Biliary Microlithiasis
Patient A 'At Rest'

Fig. 1.1 :: Patient A 'At Rest'

Patient A 'Post Rotate'

Fig. 2.1 :: Patient A 'Post Rotate'

Patient B 'At Rest'

Fig. 1.2 :: Patient B 'At Rest'

Patient B 'Post Rotate'

Fig. 2.2 :: Patient B 'Post Rotate'

Patient C 'At Rest'

Fig. 1.3 :: Patient C 'At Rest'

Patient C 'Post Rotate'

Fig. 2.3 :: Patient C 'Post Rotate'

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Biliary Microlithiasis - Our Objective

We believe we detected Biliary Microlithiasis in the Gallbladder for the first time, using a simple unique Rapid Patient Rotation Ultrasound Protocol as part of a routine medical ultrasound.

Our objective is to attract medical research to validate this finding. 

Biliary microlithiasis is defined as particles aspirated at ERCP from the biliary system.  Biliary microlithiasis must be distinguished from  gallbladder microlithiasis defined as non shadowing gallbladder foci, < 2mm, seen on routine gallbladder ultrasound.

The Rapid Patient Rotation Ultrasound Technique visualizes dependent intraluminal gallbladder echogenic foci not previously recognized in the gallbladder.  Intraluminal gallbladder echogenic is a term to describe foci approximately .5 to 2 mm in size seen free falling in gallbladder bile at the end of a rapid patient rotation. We consider these foci seen in the gallbladder lumen to be biliary microlithiasis.  These foci are consistently detected in certain specific medical conditions of the gallbladder, pancreas and biliary system.  Current literature suggests biliary microlithiasis is a cause for pancreatitis. 

Dependent intraluminal gallbladder echogenic foci could obstruct in the cystic duct, pancreatic duct(s) and CBD ampulla.  They are consistently detected in the following medical conditions.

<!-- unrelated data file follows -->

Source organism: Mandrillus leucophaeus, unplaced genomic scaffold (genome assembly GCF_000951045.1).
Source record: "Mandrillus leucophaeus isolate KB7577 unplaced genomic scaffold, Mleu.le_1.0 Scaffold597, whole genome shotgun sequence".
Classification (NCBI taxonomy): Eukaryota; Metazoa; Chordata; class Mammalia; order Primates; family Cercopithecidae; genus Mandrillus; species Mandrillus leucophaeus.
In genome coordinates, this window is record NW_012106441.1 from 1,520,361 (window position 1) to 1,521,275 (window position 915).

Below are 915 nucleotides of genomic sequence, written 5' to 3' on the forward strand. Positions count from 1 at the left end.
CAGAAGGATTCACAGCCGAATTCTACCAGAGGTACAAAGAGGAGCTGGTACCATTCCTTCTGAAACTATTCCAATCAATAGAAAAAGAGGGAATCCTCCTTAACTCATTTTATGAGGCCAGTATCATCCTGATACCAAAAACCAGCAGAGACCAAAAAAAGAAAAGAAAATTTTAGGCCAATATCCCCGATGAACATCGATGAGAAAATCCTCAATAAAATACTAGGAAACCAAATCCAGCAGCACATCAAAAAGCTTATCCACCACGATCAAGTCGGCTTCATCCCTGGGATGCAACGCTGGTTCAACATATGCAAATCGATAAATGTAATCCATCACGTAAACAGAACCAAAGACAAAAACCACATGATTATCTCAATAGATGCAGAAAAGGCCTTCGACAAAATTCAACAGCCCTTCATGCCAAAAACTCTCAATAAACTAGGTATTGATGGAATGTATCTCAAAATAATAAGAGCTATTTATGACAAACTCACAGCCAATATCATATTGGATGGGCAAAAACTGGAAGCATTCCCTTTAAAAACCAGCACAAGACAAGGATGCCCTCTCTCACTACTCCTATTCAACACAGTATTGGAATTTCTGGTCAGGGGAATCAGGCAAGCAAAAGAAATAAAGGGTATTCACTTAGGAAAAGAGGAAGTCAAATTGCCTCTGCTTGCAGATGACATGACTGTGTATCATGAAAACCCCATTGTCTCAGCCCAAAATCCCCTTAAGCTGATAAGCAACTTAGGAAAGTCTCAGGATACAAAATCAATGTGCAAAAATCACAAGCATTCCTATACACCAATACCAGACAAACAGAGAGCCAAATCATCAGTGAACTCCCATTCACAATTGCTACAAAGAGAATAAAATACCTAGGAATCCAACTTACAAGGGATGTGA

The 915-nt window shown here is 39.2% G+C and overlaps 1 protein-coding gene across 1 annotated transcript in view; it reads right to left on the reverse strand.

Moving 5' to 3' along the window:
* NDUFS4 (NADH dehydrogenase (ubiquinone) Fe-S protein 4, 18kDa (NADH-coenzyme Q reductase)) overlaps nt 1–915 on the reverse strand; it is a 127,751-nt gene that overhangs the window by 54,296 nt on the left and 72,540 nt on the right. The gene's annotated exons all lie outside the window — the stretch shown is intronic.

These foci associate with or could cause:

  1. RUQ pain of unknown etiology (with normal routine medical gallbladder ultrasound).
  2. Pancreatitis - idiopathic, with or without prior pain.  ERCP induced pancreatitis.
  3. Elevation of liver enzymes without a known etiology, with or without prior pain. 

Speculation foci could cause:

  1. Post Cholecystectomy “the same” RUQ pain.
  2. Cholangitis and CBD stones due to a partial prolonged foci obstruction in the CBD ampulla.
  3. Acute cholecystitis as they do associate with gallstones.
  4. Cause part of the intermittent pain when associating with gallstones.
  5. Acalculous Cholecystitis
  6. Primary Biliary Cirrhosis (which is often treated with URSO)

A small percentage of patients with foci were asymptomatic of biliary, gallbladder or pancreatic disease.  None were followed to determine if clinical conditions developed.

In this text, intraluminal gallbladder echogenic foci, are referred to as fociThis term describes 1 to 2 mm, non-shadowing, echogenic structures, free falling in gallbladder bile seen only when using a unique Rapid Patient Rotation Ultrasound TechniqueWe would like the ultimate term for these gallbladder foci to be HGD (Heavy Gallbladder Densities) in order to make a clear distinction between biliary microlithiasis (found only with ERCP aspirates) and gallbladder microlithiasis (<2 mm, nonshadowing gallstones seen on routine ultrasound).  Both structures are similar in size but we believe they may be very different in shape and texture.  We suspect biliary microlithiasis could be flat, lenticular or saucer shaped and are fragile.  Gallbladder microlithiasis are round and dense, therefore easier to see on routine ultrasound.

Intraluminal Gallbladder Echogenic Foci are depicted in each patient with two images, Fig. 1 and 2, as follows:

Figure 1   A normal routine gallbladder ultrasound image taken at rest with no abnormality seen in the lumen or against the gallbladder wall.

Figure 2   The same patient as Fig. 1 with immediate and instantaneous imaging after Rapid Patient Rotation showing intraluminal echogenic foci free falling in the bile.